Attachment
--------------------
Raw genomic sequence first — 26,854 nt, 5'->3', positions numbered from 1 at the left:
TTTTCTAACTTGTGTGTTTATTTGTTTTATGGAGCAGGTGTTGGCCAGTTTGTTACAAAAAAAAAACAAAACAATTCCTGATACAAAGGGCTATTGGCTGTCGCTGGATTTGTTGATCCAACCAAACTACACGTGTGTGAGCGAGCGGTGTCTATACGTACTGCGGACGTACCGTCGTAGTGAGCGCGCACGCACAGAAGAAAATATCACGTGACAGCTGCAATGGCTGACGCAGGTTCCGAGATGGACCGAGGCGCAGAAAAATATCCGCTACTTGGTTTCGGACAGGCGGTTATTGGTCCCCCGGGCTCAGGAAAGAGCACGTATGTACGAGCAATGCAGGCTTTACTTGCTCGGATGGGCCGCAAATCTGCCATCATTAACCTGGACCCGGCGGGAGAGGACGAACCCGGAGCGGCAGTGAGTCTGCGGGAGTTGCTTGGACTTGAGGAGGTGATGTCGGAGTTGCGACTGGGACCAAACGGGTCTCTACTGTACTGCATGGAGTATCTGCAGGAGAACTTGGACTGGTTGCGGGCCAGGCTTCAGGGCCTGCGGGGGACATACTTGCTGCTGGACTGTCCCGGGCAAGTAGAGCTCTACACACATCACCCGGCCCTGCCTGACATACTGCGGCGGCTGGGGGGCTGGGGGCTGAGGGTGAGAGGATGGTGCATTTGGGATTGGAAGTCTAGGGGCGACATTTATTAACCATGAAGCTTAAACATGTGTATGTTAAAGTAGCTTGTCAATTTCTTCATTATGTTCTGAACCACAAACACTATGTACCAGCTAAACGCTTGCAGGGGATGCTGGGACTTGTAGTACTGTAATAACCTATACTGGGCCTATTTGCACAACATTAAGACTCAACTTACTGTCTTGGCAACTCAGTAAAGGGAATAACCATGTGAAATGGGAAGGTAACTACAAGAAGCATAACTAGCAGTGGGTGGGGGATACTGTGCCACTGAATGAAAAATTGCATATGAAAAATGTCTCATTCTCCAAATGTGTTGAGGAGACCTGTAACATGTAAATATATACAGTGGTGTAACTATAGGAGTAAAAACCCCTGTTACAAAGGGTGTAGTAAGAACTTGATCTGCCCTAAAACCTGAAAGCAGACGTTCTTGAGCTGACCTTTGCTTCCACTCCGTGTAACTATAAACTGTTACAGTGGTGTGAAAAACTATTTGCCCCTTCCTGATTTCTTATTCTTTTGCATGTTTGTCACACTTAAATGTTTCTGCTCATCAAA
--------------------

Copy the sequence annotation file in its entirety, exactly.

Raw genomic sequence first — 26,854 nt, 5'->3', positions numbered from 1 at the left:
TTTTCTAACTTGTGTGTTTATTTGTTTTATGGAGCAGGTGTTGGCCAGTTTGTTACAAAAAAAAAACAAAACAATTCCTGATACAAAGGGCTATTGGCTGTCGCTGGATTTGTTGATCCAACCAAACTACACGTGTGTGAGCGAGCGGTGTCTATACGTACTGCGGACGTACCGTCGTAGTGAGCGCGCACGCACAGAAGAAAATATCACGTGACAGCTGCAATGGCTGACGCAGGTTCCGAGATGGACCGAGGCGCAGAAAAATATCCGCTACTTGGTTTCGGACAGGCGGTTATTGGTCCCCCGGGCTCAGGAAAGAGCACGTATGTACGAGCAATGCAGGCTTTACTTGCTCGGATGGGCCGCAAATCTGCCATCATTAACCTGGACCCGGCGGGAGAGGACGAACCCGGAGCGGCAGTGAGTCTGCGGGAGTTGCTTGGACTTGAGGAGGTGATGTCGGAGTTGCGACTGGGACCAAACGGGTCTCTACTGTACTGCATGGAGTATCTGCAGGAGAACTTGGACTGGTTGCGGGCCAGGCTTCAGGGCCTGCGGGGGACATACTTGCTGCTGGACTGTCCCGGGCAAGTAGAGCTCTACACACATCACCCGGCCCTGCCTGACATACTGCGGCGGCTGGGGGGCTGGGGGCTGAGGGTGAGAGGATGGTGCATTTGGGATTGGAAGTCTAGGGGCGACATTTATTAACCATGAAGCTTAAACATGTGTATGTTAAAGTAGCTTGTCAATTTCTTCATTATGTTCTGAACCACAAACACTATGTACCAGCTAAACGCTTGCAGGGGATGCTGGGACTTGTAGTACTGTAATAACCTATACTGGGCCTATTTGCACAACATTAAGACTCAACTTACTGTCTTGGCAACTCAGTAAAGGGAATAACCATGTGAAATGGGAAGGTAACTACAAGAAGCATAACTAGCAGTGGGTGGGGGATACTGTGCCACTGAATGAAAAATTGCATATGAAAAATGTCTCATTCTCCAAATGTGTTGAGGAGACCTGTAACATGTAAATATATACAGTGGTGTAACTATAGGAGTAAAAACCCCTGTTACAAAGGGTGTAGTAAGAACTTGATCTGCCCTAAAACCTGAAAGCAGACGTTCTTGAGCTGACCTTTGCTTCCACTCCGTGTAACTATAAACTGTTACAGTGGTGTGAAAAACTATTTGCCCCTTCCTGATTTCTTATTCTTTTGCATGTTTGTCACACTTAAATGTTTCTGCTCATCAAA